A con-focal dark field defect detection system 200 is shown in FIG. 3. Like numerals are used as reference numbers for the various elements shown as were used in FIG. 1. In this system 200, light 240 that is scattered from the sample 202, rather than light 230 being directly reflected from the sample 202, is measured. The system 200 includes mirrors 238 proximate the sample 202 for collecting scattered or non-specular reflected light 240 that occurs when a defect 204 is detected. Both the scattered light 240 and the directly reflected light 230 are reflected back through the lens 208 and the semitransparent mirror 212. To detect the amount of scattered light 240, most of the light 230 that is directly reflected is blocked using an aperture stop 242 disposed between the lens 214 and the mirror 212. The aperture stop 242 allows some of the scattered light 240 to pass through to the detector 220 through the pinhole 218 in the image plane 216.

A property of scattered light is that it is scattered in all directions, including in the directly reflected direction, e.g., in the same direction as light 230. Therefore, a portion of the scattered light 240 is also blocked by the aperture stop 242. The aperture stop 242 excludes most of the directly reflected or specular reflection light 230, passing light 244, which comprises a portion of the scattered light 240, through to the lens 214. The scattered light 244 that passes by the aperture stop 242 is focused by the lens 214 onto the detector 220, through the pinhole 218 in the plate 216.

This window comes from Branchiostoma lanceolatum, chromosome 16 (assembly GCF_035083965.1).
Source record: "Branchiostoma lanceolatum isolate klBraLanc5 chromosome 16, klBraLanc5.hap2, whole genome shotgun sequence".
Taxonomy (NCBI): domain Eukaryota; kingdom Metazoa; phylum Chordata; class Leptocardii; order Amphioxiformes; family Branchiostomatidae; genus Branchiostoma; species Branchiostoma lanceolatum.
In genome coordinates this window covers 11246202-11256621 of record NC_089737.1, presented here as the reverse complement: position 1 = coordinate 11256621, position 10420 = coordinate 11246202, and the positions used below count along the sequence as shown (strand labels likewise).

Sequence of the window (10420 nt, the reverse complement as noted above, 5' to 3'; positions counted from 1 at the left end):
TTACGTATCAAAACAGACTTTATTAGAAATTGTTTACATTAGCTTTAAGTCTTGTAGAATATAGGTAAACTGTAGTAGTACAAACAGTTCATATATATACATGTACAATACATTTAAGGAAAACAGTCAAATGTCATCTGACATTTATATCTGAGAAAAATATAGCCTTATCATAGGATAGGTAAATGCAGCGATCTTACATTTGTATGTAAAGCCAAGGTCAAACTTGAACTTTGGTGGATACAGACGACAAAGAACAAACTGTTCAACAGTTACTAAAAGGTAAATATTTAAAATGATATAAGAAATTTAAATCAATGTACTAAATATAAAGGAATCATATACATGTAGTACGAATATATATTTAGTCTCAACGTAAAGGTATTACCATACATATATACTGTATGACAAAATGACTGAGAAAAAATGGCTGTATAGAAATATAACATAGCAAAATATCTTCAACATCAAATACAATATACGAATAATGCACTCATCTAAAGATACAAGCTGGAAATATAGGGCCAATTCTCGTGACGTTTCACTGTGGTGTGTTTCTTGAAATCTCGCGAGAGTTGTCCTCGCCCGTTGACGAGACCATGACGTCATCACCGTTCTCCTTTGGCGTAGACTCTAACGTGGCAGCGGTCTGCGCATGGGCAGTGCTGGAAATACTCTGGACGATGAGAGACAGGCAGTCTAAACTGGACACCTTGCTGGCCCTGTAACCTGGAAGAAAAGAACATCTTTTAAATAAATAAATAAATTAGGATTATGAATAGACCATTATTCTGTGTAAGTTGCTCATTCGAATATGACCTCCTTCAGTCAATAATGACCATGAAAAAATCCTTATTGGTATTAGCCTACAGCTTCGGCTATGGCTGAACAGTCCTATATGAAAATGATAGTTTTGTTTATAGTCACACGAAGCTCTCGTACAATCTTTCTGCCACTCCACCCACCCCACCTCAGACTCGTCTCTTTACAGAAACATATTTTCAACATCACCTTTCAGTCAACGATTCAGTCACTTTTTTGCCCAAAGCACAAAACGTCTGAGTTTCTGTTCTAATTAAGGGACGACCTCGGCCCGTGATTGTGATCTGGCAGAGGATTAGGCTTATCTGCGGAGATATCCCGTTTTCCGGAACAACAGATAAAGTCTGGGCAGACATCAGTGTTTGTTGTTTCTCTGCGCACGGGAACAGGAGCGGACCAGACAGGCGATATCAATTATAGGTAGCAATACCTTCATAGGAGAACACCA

A graph showing light intensity detected by the detector 220 of the con-focal dark field defect detection system 200 of FIG. 3 for a plurality of scan coordinates on a sample 202 is shown in FIG. 4. The signal Inoise represents the amount of specular reflected light 230 that is not blocked by the aperture stop 242. If no defect 204 is present on the sample 202, the light intensity measured is relatively constant and is substantially equal to a detected noise level Inoise of the system 200, as shown at 246. However, if a defect 204 is present on the sample 202, the light intensity measured by the detector 220 is increased, as shown at 248, and is substantially equal to Inoise+Iscatter. Thus, an increase 248 in the light intensity measurement indicates the presence of a defect 104 on the sample 202.